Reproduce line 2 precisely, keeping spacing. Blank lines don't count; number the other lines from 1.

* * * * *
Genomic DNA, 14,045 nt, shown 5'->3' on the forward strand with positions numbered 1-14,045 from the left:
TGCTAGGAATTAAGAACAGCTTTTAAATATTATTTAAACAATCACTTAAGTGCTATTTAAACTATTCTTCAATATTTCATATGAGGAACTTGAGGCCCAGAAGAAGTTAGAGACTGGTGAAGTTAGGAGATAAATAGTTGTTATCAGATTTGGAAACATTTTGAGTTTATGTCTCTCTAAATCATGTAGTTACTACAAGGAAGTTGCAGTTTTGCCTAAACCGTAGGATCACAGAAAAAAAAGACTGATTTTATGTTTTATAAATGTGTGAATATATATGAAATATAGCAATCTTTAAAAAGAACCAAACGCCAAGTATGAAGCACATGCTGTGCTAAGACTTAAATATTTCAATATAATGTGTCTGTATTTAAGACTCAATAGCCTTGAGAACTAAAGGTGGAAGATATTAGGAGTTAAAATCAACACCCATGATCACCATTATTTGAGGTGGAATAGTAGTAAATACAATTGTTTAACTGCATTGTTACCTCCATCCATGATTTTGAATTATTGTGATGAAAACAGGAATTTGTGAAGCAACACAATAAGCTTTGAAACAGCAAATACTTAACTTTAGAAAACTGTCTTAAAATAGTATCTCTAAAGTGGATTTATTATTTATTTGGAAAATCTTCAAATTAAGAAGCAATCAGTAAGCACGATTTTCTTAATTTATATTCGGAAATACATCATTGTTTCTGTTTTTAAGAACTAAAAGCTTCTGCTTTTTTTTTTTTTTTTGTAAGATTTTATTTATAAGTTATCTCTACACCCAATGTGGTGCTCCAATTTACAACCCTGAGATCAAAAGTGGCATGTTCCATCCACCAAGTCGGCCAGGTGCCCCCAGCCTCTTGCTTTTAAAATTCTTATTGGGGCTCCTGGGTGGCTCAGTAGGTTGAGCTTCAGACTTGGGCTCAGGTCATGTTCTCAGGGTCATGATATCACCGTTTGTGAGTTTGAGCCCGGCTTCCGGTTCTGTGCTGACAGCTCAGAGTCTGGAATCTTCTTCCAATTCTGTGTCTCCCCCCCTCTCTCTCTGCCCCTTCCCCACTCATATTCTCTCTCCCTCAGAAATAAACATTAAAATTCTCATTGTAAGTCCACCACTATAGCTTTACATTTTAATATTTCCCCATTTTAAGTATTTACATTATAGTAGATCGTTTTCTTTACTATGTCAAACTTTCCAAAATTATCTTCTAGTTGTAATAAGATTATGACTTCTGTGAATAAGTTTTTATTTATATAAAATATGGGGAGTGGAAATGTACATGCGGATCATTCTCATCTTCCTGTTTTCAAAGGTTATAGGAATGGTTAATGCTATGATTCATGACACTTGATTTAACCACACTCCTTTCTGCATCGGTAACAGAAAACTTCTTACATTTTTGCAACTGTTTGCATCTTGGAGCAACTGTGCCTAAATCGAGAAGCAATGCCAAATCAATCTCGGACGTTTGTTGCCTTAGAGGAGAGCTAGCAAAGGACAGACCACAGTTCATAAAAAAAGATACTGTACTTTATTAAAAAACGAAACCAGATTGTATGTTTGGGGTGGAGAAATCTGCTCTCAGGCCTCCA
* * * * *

TGCTAGGAATTAAGAACAGCTTTTAAATATTATTTAAACAATCACTTAAGTGCTATTTAAACTATTCTTCAATATTTCATATGAGGAACTTGAGGCCCAGAAGAAGTTAGAGACTGGTGAAGTTAGGAGATAAATAGTTGTTATCAGATTTGGAAACATTTTGAGTTTATGTCTCTCTAAATCATGTAGTTACTACAAGGAAGTTGCAGTTTTGCCTAAACCGTAGGATCACAGAAAAAAAAGACTGATTTTATGTTTTATAAATGTGTGAATATATATGAAATATAGCAATCTTTAAAAAGAACCAAACGCCAAGTATGAAGCACATGCTGTGCTAAGACTTAAATATTTCAATATAATGTGTCTGTATTTAAGACTCAATAGCCTTGAGAACTAAAGGTGGAAGATATTAGGAGTTAAAATCAACACCCATGATCACCATTATTTGAGGTGGAATAGTAGTAAATACAATTGTTTAACTGCATTGTTACCTCCATCCATGATTTTGAATTATTGTGATGAAAACAGGAATTTGTGAAGCAACACAATAAGCTTTGAAACAGCAAATACTTAACTTTAGAAAACTGTCTTAAAATAGTATCTCTAAAGTGGATTTATTATTTATTTGGAAAATCTTCAAATTAAGAAGCAATCAGTAAGCACGATTTTCTTAATTTATATTCGGAAATACATCATTGTTTCTGTTTTTAAGAACTAAAAGCTTCTGCTTTTTTTTTTTTTTTTGTAAGATTTTATTTATAAGTTATCTCTACACCCAATGTGGTGCTCCAATTTACAACCCTGAGATCAAAAGTGGCATGTTCCATCCACCAAGTCGGCCAGGTGCCCCCAGCCTCTTGCTTTTAAAATTCTTATTGGGGCTCCTGGGTGGCTCAGTAGGTTGAGCTTCAGACTTGGGCTCAGGTCATGTTCTCAGGGTCATGATATCACCGTTTGTGAGTTTGAGCCCGGCTTCCGGTTCTGTGCTGACAGCTCAGAGTCTGGAATCTTCTTCCAATTCTGTGTCTCCCCCCCTCTCTCTCTGCCCCTTCCCCACTCATATTCTCTCTCCCTCAGAAATAAACATTAAAATTCTCATTGTAAGTCCACCACTATAGCTTTACATTTTAATATTTCCCCATTTTAAGTATTTACATTATAGTAGATCGTTTTCTTTACTATGTCAAACTTTCCAAAATTATCTTCTAGTTGTAATAAGATTATGACTTCTGTGAATAAGTTTTTATTTATATAAAATATGGGGAGTGGAAATGTACATGCGGATCATTCTCATCTTCCTGTTTTCAAAGGTTATAGGAATGGTTAATGCTATGATTCATGACACTTGATTTAACCACACTCCTTTCTGCATCGGTAACAGAAAACTTCTTACATTTTTGCAACTGTTTGCATCTTGGAGCAACTGTGCCTAAATCGAGAAGCAATGCCAAATCAATCTCGGACGTTTGTTGCCTTAGAGGAGAGCTAGCAAAGGACAGACCACAGTTCATAAAAAAAGATACTGTACTTTATTAAAAAACGAAACCAGATTGTATGTTTGGGGTGGAGAAATCTGCTCTCAGGCCTCCA